The look in their eyes

January 1, 2021 -- Nancy O'Donnell

The look in their eyes
Marching in 1960s Alabama for civil rights burned some images in my soul. But I still had to dig deeper to rip out the racism within

By Nancy O’Donnell

March 1965. A college freshman, shortly after her 18th birthday, is lying on her bed in her college dorm in Pittsburgh, studying for a test. A close friend throws open the door, saying: “We’re going to Alabama. Come with us! Just call your parents and get their permission!”

She jumps, runs down the corridor to the phone and calls home. Her father only comments, “Thank God someone in our family is doing something.”

Little did she know that those words would launch her on a totally life-changing adventure.

That college girl was me.

A march had been attempted from Selma to Montgomery but was stopped brutally by the police. That day became known as “Bloody Sunday.”

In the group was Reverend James Reeb, a minister from Boston, father of four, and active in the Civil Rights Movement. Two days later, he was murdered in cold blood on the streets of Selma. This event prompted us, a group of college students to travel about 1,000 miles to march for justice.

Together with other young women from our college, my friend and I joined other students from neighboring colleges and climbed aboard a bus headed for Montgomery, Alabama. We sang protest songs, talked, slept and reflected on what lay ahead.

At one point, a young man went up front to the mike. He was wearing the typical denim overall of SNCC (Student Non-Violent Coordinating Committee) of which I was a member. It must have been a little after dawn and we were in a very poor section of the South.

He began instructing us on how to protect ourselves in various possible scenarios: police on horses, police with billy clubs, tear gas, etc. I’m not sure what showed on my face but inside I felt dread and uncertainty, feelings that I promptly squashed, trying to put on a brave face. One advice remained with me: don’t get separated from the crowd; you will most certainly be beaten.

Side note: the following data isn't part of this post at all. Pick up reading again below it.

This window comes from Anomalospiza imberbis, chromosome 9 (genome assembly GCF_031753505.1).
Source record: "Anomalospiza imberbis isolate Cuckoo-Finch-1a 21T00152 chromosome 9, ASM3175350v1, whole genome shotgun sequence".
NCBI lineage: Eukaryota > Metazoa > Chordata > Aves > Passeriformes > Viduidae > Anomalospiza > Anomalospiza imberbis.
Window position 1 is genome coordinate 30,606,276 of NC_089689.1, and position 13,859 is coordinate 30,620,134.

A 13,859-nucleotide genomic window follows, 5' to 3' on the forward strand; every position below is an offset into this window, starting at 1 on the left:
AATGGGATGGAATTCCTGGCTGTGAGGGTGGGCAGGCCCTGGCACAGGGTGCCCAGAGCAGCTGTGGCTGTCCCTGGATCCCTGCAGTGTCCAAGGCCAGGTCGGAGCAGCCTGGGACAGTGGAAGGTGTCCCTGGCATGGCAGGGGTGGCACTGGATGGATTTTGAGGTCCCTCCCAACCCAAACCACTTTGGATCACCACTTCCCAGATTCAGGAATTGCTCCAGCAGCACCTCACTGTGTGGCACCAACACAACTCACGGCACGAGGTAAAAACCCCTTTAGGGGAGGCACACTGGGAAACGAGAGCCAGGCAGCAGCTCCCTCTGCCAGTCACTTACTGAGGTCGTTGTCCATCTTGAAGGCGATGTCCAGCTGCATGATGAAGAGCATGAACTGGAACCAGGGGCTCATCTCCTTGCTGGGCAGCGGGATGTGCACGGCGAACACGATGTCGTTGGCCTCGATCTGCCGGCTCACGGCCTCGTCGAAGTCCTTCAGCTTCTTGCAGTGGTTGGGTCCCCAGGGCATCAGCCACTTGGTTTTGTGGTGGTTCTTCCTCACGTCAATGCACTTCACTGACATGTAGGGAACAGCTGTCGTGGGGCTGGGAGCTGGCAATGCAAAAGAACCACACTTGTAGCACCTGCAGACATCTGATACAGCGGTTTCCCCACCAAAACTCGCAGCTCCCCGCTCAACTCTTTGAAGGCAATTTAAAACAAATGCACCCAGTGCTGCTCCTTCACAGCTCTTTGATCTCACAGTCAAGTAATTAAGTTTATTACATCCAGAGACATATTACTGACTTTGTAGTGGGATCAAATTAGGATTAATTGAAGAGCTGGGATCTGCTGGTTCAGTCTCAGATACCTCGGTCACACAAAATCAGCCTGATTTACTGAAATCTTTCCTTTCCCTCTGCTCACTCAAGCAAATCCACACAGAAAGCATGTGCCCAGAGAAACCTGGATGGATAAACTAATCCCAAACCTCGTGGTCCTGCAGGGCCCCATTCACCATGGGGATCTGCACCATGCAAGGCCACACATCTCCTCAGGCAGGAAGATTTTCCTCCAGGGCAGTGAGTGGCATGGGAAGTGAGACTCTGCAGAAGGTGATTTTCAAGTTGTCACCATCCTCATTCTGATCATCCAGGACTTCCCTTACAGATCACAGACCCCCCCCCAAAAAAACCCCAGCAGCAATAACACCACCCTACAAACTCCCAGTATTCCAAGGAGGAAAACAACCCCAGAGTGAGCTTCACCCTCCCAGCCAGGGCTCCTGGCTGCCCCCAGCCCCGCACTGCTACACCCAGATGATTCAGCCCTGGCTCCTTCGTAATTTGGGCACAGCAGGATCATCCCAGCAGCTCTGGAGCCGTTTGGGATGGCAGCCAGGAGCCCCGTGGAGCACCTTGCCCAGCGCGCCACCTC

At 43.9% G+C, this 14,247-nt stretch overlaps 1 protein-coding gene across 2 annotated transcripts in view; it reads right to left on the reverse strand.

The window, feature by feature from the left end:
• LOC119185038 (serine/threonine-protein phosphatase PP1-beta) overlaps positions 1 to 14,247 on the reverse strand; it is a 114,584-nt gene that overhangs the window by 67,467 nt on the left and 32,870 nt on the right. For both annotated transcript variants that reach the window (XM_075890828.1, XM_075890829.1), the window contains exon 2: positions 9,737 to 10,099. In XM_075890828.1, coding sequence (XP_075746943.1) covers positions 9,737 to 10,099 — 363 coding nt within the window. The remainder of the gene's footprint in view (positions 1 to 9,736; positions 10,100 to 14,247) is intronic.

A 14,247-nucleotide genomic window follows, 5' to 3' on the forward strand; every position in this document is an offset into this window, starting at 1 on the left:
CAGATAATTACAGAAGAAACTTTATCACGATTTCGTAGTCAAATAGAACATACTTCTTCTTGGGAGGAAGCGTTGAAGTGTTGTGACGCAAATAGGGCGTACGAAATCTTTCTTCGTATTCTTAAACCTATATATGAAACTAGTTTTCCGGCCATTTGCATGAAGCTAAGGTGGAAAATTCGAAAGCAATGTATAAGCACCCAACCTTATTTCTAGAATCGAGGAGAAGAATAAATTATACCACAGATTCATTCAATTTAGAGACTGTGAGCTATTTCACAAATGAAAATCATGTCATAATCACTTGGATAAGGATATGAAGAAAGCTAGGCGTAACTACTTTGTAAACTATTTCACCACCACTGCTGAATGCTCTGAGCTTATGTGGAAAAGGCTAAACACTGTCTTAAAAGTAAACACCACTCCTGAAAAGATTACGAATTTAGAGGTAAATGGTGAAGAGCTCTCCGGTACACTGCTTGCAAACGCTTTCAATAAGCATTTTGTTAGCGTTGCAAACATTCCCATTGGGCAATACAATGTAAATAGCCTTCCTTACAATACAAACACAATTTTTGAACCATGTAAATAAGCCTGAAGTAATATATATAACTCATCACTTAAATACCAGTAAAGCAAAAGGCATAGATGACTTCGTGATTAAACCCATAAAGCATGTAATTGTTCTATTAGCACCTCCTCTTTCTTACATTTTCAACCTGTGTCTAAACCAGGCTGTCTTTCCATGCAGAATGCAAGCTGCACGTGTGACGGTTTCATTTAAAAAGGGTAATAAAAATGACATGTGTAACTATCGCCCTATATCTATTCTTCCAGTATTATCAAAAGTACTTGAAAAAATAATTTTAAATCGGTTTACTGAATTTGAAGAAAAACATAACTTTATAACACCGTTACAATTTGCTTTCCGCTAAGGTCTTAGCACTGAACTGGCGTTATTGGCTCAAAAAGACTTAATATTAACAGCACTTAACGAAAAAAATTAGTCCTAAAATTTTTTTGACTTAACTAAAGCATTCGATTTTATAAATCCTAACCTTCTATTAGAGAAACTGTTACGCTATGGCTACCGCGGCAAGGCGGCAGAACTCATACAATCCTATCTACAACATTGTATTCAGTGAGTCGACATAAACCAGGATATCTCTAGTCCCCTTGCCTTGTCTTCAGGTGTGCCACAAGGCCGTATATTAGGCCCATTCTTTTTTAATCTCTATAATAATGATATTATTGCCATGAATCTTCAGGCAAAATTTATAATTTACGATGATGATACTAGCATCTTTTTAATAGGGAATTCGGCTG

We arrived in Montgomery toward evening. There was a rally where we joined other students from cities around the country. They informed us of the plans for the following day.

We did a “sit-in,” where someone told me to turn my sweatshirt inside out. It had my school’s name “Mt. Mercy College.” He explained, “The only thing worse than being a northern white girl coming here to march for the Negroes, is being a Catholic.” Another lesson in life hit me straight between the eyes.

The warm Alabama sun was shining the next day, as we started off on the planned route. I remember singing, arm in arm with those around me, looking at the people in the neighborhoods we passed who watched wordlessly. I wondered what they might be thinking.

Suddenly I realized I was very close to the last marchers and no longer linked with the others. We turned a corner, and the State Capitol Building loomed in front of us. The march stopped, the singing stopped. For some moments there was silence. I turned around and saw a line of police officers on horseback, ready with their billy clubs. There were similar lines on both sides of the street for as far as I could see.

At a coordinated signal, they all moved at once toward us.

Panic and screams erupted, mine among them. I started to run and ended up on my own, having lost a shoe in the process. There was nowhere to go, and a police officer was right behind me, swinging his billy club. I crouched down and covered my head when someone grabbed me and pulled me back into the crowd that was retreating away from the onslaught. I felt the blow pass over my head like wind that parted my hair.

Once safely (relatively speaking) surrounded by other demonstrators, I looked back at the police officer. He was following right behind me at a short distance.